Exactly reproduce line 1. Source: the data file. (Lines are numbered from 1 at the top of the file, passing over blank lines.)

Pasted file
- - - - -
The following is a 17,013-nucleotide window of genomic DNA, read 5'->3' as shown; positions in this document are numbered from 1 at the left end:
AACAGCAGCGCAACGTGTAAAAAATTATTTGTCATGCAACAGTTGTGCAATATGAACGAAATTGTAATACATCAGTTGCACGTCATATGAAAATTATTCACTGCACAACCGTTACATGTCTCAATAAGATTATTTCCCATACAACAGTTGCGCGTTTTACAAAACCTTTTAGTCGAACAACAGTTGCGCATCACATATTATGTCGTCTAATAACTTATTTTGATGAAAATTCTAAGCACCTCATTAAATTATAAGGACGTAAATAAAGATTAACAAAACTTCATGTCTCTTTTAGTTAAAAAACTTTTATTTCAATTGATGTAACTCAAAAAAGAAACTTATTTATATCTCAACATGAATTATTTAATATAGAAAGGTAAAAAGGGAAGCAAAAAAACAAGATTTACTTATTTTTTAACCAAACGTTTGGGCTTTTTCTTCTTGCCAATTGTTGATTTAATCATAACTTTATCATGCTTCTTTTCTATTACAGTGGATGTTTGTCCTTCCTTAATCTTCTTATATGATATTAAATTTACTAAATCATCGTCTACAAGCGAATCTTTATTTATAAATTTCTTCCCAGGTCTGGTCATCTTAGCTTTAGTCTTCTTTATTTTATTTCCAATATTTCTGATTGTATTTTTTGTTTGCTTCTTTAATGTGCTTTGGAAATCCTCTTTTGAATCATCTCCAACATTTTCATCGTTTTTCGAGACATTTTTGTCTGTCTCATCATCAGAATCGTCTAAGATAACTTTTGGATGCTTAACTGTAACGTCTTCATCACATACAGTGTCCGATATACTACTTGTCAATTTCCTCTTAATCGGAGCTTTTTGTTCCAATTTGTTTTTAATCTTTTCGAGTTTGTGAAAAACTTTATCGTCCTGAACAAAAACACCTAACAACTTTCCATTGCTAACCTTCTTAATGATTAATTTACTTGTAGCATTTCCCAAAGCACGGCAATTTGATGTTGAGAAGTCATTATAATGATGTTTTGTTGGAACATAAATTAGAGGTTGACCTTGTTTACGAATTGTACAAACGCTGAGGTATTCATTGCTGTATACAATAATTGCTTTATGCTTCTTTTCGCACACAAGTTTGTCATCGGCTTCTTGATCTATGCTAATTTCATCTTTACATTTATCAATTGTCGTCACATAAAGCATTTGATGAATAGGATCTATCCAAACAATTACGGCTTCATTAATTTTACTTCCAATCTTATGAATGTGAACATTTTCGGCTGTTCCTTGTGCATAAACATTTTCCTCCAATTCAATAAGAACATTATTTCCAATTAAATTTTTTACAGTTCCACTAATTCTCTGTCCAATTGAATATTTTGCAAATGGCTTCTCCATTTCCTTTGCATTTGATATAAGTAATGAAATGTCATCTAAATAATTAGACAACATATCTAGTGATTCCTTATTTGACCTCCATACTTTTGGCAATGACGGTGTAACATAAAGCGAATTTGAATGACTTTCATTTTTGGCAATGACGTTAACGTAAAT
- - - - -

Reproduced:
The following is a 17,013-nucleotide window of genomic DNA, read 5'->3' as shown; positions in this document are numbered from 1 at the left end: